Capitalism and Caitlyn Jenner

I know I’m super late with a post on Caitlyn Jenner, but it wasn’t until today that I came up with the idea for this post. As almost everyone knows, the former Olympian known as Bruce Jenner is now Caitlyn Jenner, forcing the transgender issue out in a way that it has never been before. As one would expect, the way the public has responded to Jenner is divided on cultural lines, with progressives saying, “You go girl!” while conservatives insist, “She’s a MAN, baby!” (I won’t get into the reaction of TERFs — trans-exclusionary feminists — which is a whole other kettle of fish) Since you already knew that, I want to examine the reaction to Jenner from an economic perspective.

Last week’s TIME cover story was about plastic surgery, namely how procedures once confined to the Beverly Hills set have now become accessible to the average Joe and Jane. Remarkably, the article stated that 2/3 of plastic surgery patients make less than $60,000 a year. While nose jobs, breast augmentations, eyelid alterations, and face lifts make the bulk of the procedures, it’s not hard to assume that more extreme procedures, such as those associated with sex changes are also rising in number, especially with the increased levels of transgender visibility. From a conservative Catholic view, the mainstreaming of plastic surgery is troubling, since the body is a gift given to humans by god, not a canvas for humans to paint on and paint over at will. Indeed, in Pope Francis’ latest encyclical, “Laudato Si” (which I’m going to do a post on at some point), he states that:

The acceptance of our bodies as God’s gift is vital for welcoming and accepting the entire world as a gift from the Father and our common home, whereas thinking that we enjoy absolute power over our own bodies turns, often subtly, into thinking that we enjoy absolute power over creation. Learning to accept our body, to care for it and to respect its fullest meaning, is an essential element of any genuine human ecology. Also, valuing one’s own body in its femininity or masculinity is necessary if I am going to be able to recognize myself in an encounter with someone who is different. In this way we can joyfully accept the specific gifts of another man or woman, the work of God the Creator, and find mutual enrichment. It is not a healthy attitude which would seek “to cancel out sexual difference because it no longer knows how to confront it”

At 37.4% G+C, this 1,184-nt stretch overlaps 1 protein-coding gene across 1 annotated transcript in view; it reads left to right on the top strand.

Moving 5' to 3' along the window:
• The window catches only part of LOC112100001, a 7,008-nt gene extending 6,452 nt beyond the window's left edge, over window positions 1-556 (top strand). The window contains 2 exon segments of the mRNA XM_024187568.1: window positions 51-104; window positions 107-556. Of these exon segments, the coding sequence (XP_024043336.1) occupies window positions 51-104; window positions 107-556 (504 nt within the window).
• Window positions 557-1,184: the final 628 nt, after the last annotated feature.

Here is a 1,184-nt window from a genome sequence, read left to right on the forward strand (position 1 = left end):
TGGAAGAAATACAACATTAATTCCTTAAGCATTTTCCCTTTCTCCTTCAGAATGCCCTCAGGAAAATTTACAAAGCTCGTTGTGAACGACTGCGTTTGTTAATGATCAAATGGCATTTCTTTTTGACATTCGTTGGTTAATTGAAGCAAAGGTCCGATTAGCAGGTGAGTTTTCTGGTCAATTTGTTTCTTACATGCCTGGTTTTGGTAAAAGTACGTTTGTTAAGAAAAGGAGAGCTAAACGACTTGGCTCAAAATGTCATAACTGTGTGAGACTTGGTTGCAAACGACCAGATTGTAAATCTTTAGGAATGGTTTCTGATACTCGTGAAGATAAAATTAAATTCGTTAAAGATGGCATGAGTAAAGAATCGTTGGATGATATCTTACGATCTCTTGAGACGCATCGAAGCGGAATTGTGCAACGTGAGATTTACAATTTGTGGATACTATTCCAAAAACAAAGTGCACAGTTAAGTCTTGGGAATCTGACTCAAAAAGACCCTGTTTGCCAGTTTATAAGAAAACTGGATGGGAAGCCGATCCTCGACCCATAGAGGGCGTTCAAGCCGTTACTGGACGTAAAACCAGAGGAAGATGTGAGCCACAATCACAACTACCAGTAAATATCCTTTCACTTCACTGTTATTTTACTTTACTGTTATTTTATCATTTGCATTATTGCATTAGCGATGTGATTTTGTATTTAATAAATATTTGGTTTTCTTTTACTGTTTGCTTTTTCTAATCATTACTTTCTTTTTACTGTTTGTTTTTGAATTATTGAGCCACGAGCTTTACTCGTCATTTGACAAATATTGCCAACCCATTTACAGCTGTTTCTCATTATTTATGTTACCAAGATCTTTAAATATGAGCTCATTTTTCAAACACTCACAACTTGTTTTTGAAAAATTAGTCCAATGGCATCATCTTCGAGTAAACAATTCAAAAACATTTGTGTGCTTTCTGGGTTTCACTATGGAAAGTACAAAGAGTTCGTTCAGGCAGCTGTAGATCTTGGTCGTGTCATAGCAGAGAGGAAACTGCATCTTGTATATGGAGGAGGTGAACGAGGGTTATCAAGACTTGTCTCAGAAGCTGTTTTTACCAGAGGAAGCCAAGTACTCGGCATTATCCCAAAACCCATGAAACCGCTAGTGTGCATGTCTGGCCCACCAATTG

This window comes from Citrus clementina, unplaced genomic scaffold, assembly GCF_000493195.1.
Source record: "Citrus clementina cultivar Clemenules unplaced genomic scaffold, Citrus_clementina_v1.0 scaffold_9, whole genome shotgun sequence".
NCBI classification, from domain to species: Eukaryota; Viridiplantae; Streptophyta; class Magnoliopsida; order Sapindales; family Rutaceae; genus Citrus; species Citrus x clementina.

As much as the pope and other religious conservatives grumble about how we shouldn’t tinker with our bodies, because it isn’t “natural,” there’s a huge demand for plastic surgery and an even bigger supply of doctors eager to perform such operations. The proof is in the plastic pudding, as Americans spend $11 billion on everything from Botox to liposuction. The TIME article indicated that the very conservative Islamic Republic of Iran is the nose job capital of the world, and plastic surgery is tax-deductible in Brazil, a country that is awash in both Catholicism and upstart Pentecostal sects. The problem (at least for American religious conservatives, who claim to love capitalism but hate the idea of transgenderism) is that the market is doing exactly what it’s supposed to do by providing transgender people demanding sex changes with doctors willing to perform the necessary surgeries. It’s unclear how much of the $11 billion that Americans are spending on plastic surgery comes from procedures associated with sex changes operations, but if the costs on this page are any indication (http://health.costhelper.com/sex-reassignment-surgery.html), it’s probably safe to assume that doctors who specialize in this particular field are doing quite well.

The main reason why the Catholic church has traditionally been ambivalent about capitalism is because it understand that the dynamism of the free market upends the static nature of traditional, agrarian societies. More to the point, capitalism was threatening to traditional elites, such as the landed nobility and the established churches. Industrialization disrupts established patterns of village life by luring peasants to the city, where they are exposed to new ideas and ways of life. People of “low birth” can start businesses that can potentially give them more money and power than the landed aristocracy.

American conservotrads don’t understand that the free market is inherently amoral, and that there is no difference from a GDP perspective between, say, a Catholic bookstore and an adult novelty store. If there is a demand for sex change operations, you can bet that someone is going to find a way to make some money off of it, and no amount of disapproval is going to change that. In this sense, religious conservatives are like environmentalists, animal rights activists, and labor advocates, all of whom say that certain aspects of capitalism are immoral and need to be reformed. However, these activists are open about their ambivalence towards the free market, whereas American religious conservatives have made economic libertarianism a key plank of their ideology. Consequently, it seems contradictory that they would praise the “liberty” capitalism produces, but then complain when markets for products and services they don’t approve of start popping up.

Unlike objectivists, who are at least consistent in their absolute support of all aspects of free market economics, religious conservatives who claim to be libertarians are “cafeteria capitalists,” who support certain businesses, while condemning others as contrary to their values. However, capitalism is even more of a package deal than religion, because you can’t reveal in the glories of Wal-Mart and Monsanto without acknowledging that these same dynamics allowed Bruce Jenner to become Caitlyn Jenner.

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